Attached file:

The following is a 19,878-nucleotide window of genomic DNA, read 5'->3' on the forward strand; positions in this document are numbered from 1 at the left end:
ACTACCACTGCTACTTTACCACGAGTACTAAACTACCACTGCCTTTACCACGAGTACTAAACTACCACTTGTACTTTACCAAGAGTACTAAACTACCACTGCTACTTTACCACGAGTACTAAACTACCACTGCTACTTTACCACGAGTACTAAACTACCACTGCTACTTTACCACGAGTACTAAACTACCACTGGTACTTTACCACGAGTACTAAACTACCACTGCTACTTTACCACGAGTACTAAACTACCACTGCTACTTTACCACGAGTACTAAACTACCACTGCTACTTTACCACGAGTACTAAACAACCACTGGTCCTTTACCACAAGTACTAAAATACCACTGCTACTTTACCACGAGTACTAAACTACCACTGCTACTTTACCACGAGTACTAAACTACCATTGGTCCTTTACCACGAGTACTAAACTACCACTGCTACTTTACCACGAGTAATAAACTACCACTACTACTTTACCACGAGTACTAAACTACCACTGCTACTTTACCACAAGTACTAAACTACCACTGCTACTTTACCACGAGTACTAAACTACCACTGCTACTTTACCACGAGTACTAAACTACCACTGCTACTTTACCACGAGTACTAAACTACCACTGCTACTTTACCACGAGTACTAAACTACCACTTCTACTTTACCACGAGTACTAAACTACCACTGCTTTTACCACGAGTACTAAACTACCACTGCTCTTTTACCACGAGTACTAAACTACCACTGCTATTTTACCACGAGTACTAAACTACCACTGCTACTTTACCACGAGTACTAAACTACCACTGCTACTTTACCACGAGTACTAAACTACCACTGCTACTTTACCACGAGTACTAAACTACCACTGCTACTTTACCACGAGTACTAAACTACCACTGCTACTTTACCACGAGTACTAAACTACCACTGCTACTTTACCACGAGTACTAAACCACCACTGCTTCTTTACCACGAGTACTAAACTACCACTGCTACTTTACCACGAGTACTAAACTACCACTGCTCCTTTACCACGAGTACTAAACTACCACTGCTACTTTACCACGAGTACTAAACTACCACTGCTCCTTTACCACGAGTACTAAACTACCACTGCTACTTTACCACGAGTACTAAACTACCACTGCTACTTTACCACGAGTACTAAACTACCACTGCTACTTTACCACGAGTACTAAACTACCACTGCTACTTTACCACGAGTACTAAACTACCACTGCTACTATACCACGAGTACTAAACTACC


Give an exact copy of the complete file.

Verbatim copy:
The following is a 19,878-nucleotide window of genomic DNA, read 5'->3' on the forward strand; positions in this document are numbered from 1 at the left end:
ACTACCACTGCTACTTTACCACGAGTACTAAACTACCACTGCCTTTACCACGAGTACTAAACTACCACTTGTACTTTACCAAGAGTACTAAACTACCACTGCTACTTTACCACGAGTACTAAACTACCACTGCTACTTTACCACGAGTACTAAACTACCACTGCTACTTTACCACGAGTACTAAACTACCACTGGTACTTTACCACGAGTACTAAACTACCACTGCTACTTTACCACGAGTACTAAACTACCACTGCTACTTTACCACGAGTACTAAACTACCACTGCTACTTTACCACGAGTACTAAACAACCACTGGTCCTTTACCACAAGTACTAAAATACCACTGCTACTTTACCACGAGTACTAAACTACCACTGCTACTTTACCACGAGTACTAAACTACCATTGGTCCTTTACCACGAGTACTAAACTACCACTGCTACTTTACCACGAGTAATAAACTACCACTACTACTTTACCACGAGTACTAAACTACCACTGCTACTTTACCACAAGTACTAAACTACCACTGCTACTTTACCACGAGTACTAAACTACCACTGCTACTTTACCACGAGTACTAAACTACCACTGCTACTTTACCACGAGTACTAAACTACCACTGCTACTTTACCACGAGTACTAAACTACCACTTCTACTTTACCACGAGTACTAAACTACCACTGCTTTTACCACGAGTACTAAACTACCACTGCTCTTTTACCACGAGTACTAAACTACCACTGCTATTTTACCACGAGTACTAAACTACCACTGCTACTTTACCACGAGTACTAAACTACCACTGCTACTTTACCACGAGTACTAAACTACCACTGCTACTTTACCACGAGTACTAAACTACCACTGCTACTTTACCACGAGTACTAAACTACCACTGCTACTTTACCACGAGTACTAAACTACCACTGCTACTTTACCACGAGTACTAAACCACCACTGCTTCTTTACCACGAGTACTAAACTACCACTGCTACTTTACCACGAGTACTAAACTACCACTGCTCCTTTACCACGAGTACTAAACTACCACTGCTACTTTACCACGAGTACTAAACTACCACTGCTCCTTTACCACGAGTACTAAACTACCACTGCTACTTTACCACGAGTACTAAACTACCACTGCTACTTTACCACGAGTACTAAACTACCACTGCTACTTTACCACGAGTACTAAACTACCACTGCTACTTTACCACGAGTACTAAACTACCACTGCTACTATACCACGAGTACTAAACTACC